D-Tools wants to make sure its customers not only buy its software, but use it effectively, as well. That’s just one of several initiatives being led by the AV integration proposal software pioneer’s CEO Randy Stearns as he leads his company into the future.
“We want our finish line to be the customer being successful with our software, with the sale [of the D-Tools package] as simply a milestone along the way,” Stearns said. “That’s particularly critical now as we move to the cloud and customer retention becomes everything. The customer can turn on and off the software any given month.
In the two years since Stearns was hired as CEO of proposal software pioneer D-Tools, the former custom integration business owner has worked to put a customer success team in place and has established a professional services group that handles all of the company’s trainings, which are regional, online, and twice a week via webinar. The company also provides software orientation and implementation support calls with every new customer—even trial customers.
“We get about 200 customers that sign up for a trial each month,” Stearns explained. “And, we’re reaching out to every single one of them and making time to make sure they get up and running with the software successfully.”
Stearns says that D-Tools wants to help simplify and streamline the sales process that integrators go through with their clients. Its rewritten mobile proposal app, which comes out later this month, promises to solve many of the headaches facing integrators during the proposal process. Designed to create an accurate project scope and budget in real time, Mobile Quote 2.0 offers salespeople the ability to display price breakdowns by system, by room, and even as equipment versus labor using attractive tables and graphs, eliminating the uncomfortable unknown that haunts many salespeople (and clients) as that initial client meeting comes to a close and both parties walk away wondering whether the proposal price will meet the stated budgetary parameters. Click here to read Stearn’s blog on Mobile Quote 2.0.
The company is also moving to its aforementioned cloud solution late in Q1 next year, when the company looks to reimagine how proposals are presented. “We’re moving to a more multimedia sort of style where there can be videos from the business owner or even a similar installation at a house,” Stearns said. “As opposed to a PDF of a proposal, we’re really rethinking the whole sale process in a way that will be beneficial to the industry as a whole.”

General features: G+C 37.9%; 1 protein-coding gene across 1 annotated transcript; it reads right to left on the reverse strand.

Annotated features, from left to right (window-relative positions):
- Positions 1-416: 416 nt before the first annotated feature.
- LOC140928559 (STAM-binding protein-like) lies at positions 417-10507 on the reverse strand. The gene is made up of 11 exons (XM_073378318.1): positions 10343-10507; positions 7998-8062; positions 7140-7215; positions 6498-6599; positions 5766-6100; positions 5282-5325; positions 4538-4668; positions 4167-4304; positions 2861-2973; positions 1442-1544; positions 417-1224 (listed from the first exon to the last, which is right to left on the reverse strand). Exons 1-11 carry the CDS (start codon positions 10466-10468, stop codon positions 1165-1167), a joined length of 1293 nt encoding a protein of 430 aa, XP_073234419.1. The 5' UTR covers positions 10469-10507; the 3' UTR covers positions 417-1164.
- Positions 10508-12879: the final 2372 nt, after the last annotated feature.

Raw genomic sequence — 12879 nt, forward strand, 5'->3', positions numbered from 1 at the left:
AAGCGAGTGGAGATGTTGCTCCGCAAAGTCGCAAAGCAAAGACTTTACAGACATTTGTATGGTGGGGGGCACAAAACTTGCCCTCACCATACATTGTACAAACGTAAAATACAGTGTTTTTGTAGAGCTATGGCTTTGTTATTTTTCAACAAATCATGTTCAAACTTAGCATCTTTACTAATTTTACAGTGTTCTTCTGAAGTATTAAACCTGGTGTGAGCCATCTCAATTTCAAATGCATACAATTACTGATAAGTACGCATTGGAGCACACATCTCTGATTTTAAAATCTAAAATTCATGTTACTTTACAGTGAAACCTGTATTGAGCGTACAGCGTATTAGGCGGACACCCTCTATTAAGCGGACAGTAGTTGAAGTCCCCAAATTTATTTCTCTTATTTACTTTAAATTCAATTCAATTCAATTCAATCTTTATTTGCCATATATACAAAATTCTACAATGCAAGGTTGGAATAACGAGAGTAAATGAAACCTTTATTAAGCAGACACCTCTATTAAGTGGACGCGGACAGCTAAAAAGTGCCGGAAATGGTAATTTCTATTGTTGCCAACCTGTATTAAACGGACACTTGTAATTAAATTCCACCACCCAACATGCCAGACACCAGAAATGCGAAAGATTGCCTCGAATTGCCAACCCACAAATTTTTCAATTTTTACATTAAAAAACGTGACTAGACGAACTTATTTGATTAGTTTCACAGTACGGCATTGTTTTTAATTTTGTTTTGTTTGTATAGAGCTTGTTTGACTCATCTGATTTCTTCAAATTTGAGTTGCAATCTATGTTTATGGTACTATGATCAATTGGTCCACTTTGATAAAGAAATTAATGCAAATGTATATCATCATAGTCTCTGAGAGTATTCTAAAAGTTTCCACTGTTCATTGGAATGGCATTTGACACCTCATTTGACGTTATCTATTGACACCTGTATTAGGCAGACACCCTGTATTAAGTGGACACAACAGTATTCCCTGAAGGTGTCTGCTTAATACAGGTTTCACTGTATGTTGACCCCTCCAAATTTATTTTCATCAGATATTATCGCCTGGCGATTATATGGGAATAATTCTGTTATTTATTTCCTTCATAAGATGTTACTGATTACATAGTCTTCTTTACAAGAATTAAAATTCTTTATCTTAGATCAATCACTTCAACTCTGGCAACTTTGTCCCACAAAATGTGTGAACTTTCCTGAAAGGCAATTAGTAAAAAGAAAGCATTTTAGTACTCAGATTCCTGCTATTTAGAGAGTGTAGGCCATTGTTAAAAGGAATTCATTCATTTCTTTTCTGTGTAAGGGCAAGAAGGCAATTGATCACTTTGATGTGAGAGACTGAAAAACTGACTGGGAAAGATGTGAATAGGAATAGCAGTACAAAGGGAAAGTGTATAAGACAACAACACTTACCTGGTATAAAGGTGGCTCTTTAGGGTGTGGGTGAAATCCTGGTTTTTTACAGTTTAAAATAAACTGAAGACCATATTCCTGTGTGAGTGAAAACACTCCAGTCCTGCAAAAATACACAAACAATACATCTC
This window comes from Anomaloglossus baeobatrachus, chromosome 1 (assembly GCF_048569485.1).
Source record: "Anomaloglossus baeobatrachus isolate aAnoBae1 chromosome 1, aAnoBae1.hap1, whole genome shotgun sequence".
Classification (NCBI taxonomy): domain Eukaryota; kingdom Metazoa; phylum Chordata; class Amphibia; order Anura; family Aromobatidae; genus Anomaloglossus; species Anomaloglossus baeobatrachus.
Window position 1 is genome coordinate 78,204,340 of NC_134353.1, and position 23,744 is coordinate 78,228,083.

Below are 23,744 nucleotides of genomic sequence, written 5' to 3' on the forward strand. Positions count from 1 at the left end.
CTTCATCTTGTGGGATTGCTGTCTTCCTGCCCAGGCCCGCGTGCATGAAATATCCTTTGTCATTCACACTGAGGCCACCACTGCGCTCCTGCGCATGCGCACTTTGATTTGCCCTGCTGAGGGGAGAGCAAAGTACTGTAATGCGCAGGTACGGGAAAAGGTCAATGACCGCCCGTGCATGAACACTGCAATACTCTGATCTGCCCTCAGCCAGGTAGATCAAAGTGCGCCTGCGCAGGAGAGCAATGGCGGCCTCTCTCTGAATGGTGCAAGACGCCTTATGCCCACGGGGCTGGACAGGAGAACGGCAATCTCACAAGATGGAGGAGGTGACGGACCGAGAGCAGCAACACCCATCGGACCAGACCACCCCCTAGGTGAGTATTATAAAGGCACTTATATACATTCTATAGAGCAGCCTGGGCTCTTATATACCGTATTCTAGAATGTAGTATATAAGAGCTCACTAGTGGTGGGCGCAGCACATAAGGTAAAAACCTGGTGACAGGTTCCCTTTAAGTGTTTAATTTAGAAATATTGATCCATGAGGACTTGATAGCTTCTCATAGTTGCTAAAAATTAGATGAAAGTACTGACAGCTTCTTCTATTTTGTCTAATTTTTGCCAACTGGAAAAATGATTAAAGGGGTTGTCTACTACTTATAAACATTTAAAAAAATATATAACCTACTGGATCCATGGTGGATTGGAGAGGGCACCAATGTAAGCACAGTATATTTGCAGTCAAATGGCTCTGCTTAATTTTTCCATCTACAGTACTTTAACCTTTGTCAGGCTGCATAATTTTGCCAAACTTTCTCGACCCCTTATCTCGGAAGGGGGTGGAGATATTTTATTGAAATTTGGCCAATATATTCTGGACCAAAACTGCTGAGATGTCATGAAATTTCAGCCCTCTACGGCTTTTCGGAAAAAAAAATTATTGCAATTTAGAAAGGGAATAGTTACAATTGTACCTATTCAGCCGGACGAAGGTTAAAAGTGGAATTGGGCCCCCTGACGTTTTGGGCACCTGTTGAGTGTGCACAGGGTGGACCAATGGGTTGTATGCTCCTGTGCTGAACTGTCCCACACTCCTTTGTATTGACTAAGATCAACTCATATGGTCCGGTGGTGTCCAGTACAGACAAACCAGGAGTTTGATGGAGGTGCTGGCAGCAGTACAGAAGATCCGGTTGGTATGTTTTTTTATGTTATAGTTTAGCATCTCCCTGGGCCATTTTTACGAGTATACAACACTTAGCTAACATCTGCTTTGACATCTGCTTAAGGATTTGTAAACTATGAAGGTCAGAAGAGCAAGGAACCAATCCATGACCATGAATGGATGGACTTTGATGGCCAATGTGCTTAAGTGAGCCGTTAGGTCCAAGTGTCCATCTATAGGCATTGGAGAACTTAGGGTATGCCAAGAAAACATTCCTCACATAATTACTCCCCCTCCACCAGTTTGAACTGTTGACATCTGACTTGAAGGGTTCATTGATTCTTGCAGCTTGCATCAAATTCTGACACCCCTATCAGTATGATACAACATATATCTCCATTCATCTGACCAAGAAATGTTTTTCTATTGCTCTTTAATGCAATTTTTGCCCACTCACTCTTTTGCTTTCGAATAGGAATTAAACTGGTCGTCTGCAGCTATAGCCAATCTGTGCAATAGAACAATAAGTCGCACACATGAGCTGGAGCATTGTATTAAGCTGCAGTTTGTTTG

Eventually, Stearns hopes, D-Tools will become the business software platform that unites the entire industry, at least in the way integrators run their businesses and communicate with clients and vendors.
“We want our system to connect systems integrators with their clients, in terms of sales management and a CRM, then our Mobile Quote app will be more interactive with the client during the sales process, and for project management where clients can actually view project status and get updates live online,” Stearns said. “Then, after the project is complete, we will help manage the service communication process through our platform.”
In addition to connecting integrators with clients, the platform obviously will help integrators communicate with vendors, through its product library, and through a new cloud-enabled design collaboration feature. Whereas in the past, only one user come login at a time, the new model enables multiple users to work together on a system design. For example, an integrator working on a custom landscape audio system could invite Sonance into the D-Tools platform to assist through design tool; Stewart could provide screen dimensions for a theater design.
“An integrator could open up these configuration tools, in the design environment, natively, within a D-Tools frame, and the click a button that says, ‘Push to D-Tools’ and it outputs what was created from that configuration tool into a proposal or a drawing package for that project,” Stearns said. “So you can stay within a single design environment through the whole process.”
D-Tools already offers a purchasing portal, but through the new design collaboration platform the company can also connect with other industry partners, allowing architects and designers to collaborate on speaker placement or share project updates with general contractors.
The company is working to bring other design software providers together. “We already have an integration with Portal and ProjX360, soon with Domotz and Ihiji,” Stearns said. “We want to continue to work to bring the software providers together for an end-to-end solution for integrators to use the tools that they choose to use. We don’t ever want to assume that D-Tools is the end all, be all.
Unlike Portal, D-Tools has philosophically chosen to not include product cost in its library. Portal, on the other hand, does seek out that information, so D-Tools gives its customers access to Portal’s cost data, (if they’ve signed up with Portal and clicked the Portal button on the D-Tools screen.)
Typically D-Tools becomes “archival” after a project is complete. But, by partnering with Domotz and Ihiji remote system monitoring, it extends the lifecycle of its software. The company is close to being able to take Domotz’s data from a table-style format to a planned view of a house with device placement flags that are green, yellow, or red to indicate a device’s health, or to show data flowing through it, such as a video feed or temperature on a thermostat. That way, the two companies are enhancing each other’s technologies, which, in the end, better serves the integrator client and the end user.